Professor Ravi Silva, Director of the Advanced Technology Institute states: "The mere fact that now we can have a predictable organic-nanotube hybrid composite, with enhanced properties should open the door for many new applications. The enhancement in the luminescence properties bodes well a new generation of organic devices that could potentially reach commercially viable figures of merit for large scale production. We are very excited with these initial results".

'"The work conducted at the ATI will now allow us to investigate ways to modify the active material used for solar cells in order to harvest more of the solar spectrum using hybrid mixtures.'

This research has just been published in the journal "Small." DOI: 10.1002/smll.200700278

####

About University of Surrey
The University of Surrey is one of the UK’s leading professional, scientific and technological universities with a world class research profile and a reputation for excellence in teaching and research. Ground-breaking research at the University is bringing direct benefit to all spheres of life – helping industry to maintain its competitive edge and creating improvements in the areas of health, medicine, space science, the environment, communications, defence and social policy. Programmes in science and technology have gained widespread recognition and it also boasts flourishing programmes in dance and music, social sciences, management and languages and law. In addition to the campus on 150 hectares just outside Guildford, Surrey, the University also owns and runs the Surrey Research Park, which provides facilities for 140 companies employing 2,700 staff.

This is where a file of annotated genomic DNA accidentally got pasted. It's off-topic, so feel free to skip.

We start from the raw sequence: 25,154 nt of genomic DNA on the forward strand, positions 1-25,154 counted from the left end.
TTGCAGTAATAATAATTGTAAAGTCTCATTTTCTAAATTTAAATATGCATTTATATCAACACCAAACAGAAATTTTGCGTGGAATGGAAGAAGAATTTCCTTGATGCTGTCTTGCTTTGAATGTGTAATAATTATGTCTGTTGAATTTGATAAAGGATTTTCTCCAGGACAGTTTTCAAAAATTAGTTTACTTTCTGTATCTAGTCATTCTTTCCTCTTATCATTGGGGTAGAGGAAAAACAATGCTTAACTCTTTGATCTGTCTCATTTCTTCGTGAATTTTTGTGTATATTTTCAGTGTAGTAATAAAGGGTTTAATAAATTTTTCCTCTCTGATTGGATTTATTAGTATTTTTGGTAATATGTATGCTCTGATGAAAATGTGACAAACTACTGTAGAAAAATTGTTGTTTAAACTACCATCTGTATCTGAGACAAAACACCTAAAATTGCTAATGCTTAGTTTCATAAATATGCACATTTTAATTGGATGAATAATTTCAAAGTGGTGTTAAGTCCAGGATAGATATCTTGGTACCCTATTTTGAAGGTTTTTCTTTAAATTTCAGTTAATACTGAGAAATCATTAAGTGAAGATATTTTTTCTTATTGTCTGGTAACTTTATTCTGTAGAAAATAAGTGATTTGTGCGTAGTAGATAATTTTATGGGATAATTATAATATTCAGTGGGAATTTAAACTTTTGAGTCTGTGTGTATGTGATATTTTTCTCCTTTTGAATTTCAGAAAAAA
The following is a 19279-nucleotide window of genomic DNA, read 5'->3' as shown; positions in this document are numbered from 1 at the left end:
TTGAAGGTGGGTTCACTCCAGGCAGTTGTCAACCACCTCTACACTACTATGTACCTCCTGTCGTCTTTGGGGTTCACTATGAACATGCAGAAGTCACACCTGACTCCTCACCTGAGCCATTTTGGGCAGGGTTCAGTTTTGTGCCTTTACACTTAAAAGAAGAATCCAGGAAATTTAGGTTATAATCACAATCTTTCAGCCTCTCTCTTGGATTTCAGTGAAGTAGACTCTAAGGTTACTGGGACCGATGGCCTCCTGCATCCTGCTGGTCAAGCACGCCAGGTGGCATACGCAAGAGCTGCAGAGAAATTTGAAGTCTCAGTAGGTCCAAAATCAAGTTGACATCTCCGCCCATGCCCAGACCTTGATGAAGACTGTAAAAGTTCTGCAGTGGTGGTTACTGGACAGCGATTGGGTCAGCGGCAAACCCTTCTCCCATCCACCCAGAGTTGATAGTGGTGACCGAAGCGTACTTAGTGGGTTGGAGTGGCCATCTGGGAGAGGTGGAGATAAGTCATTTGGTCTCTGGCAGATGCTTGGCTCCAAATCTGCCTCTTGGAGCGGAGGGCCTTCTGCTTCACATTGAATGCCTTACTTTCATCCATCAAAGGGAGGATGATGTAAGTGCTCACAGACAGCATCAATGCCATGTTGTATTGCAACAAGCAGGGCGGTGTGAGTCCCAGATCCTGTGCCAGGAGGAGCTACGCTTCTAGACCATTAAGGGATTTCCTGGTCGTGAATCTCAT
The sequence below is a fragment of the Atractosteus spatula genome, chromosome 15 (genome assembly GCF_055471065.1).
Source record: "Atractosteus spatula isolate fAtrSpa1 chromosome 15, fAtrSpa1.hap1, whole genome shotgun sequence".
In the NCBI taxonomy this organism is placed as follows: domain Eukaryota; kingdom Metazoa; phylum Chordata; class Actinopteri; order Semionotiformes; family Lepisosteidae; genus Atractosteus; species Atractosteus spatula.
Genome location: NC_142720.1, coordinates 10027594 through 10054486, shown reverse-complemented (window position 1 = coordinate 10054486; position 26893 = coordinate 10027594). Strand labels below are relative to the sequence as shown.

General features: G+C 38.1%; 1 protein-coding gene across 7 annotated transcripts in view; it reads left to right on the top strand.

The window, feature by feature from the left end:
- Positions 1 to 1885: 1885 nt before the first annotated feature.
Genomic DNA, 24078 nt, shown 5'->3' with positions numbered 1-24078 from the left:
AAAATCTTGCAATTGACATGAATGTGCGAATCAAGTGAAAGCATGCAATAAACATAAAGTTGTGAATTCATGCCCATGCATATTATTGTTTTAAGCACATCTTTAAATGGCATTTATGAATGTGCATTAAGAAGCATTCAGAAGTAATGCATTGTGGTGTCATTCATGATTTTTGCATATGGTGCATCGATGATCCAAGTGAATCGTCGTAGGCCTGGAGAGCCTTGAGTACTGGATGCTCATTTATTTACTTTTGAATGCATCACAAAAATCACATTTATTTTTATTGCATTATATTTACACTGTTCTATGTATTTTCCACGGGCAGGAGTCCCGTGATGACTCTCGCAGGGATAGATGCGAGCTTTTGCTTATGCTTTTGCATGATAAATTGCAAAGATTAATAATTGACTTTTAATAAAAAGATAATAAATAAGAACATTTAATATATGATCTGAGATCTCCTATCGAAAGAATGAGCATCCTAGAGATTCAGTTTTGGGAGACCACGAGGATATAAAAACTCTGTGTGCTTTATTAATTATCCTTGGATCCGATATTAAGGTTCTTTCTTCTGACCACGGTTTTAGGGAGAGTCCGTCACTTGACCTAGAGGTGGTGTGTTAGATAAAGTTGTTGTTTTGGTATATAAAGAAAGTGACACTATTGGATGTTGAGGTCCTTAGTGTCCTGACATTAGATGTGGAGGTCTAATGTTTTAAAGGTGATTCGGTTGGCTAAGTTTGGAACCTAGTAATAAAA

The Sunday Times names Surrey as ‘The University for Jobs' which underlines the university’s growing reputation for providing high quality, relevant degrees.

For more information, please click here

Contacts:
Stuart Miller
Press Office at the University of Surrey, Tel: 01483 689314

Copyright © University of Surrey

If you have a comment, please Contact us.

Issuers of news releases, not 7th Wave, Inc. or Nanotechnology Now, are solely responsible for the accuracy of the content.

Bookmark:
Delicious Digg Newsvine Google Yahoo Reddit Magnoliacom Furl Facebook

Related News Press

Nanotubes/Buckyballs/Fullerenes/Nanorods

Nanotube fibers in a jiffy: Rice University lab makes short nanotube samples by hand to dramatically cut production time January 11th, 2018

Touchy nanotubes work better when clean: Rice, Swansea scientists show that decontaminating nanotubes can simplify nanoscale devices January 4th, 2018

Paving the way for a non-electric battery to store solar energy: UMass Amherst scientists say a polymer chain organized like a string of Christmas lights assists energy storage December 22nd, 2017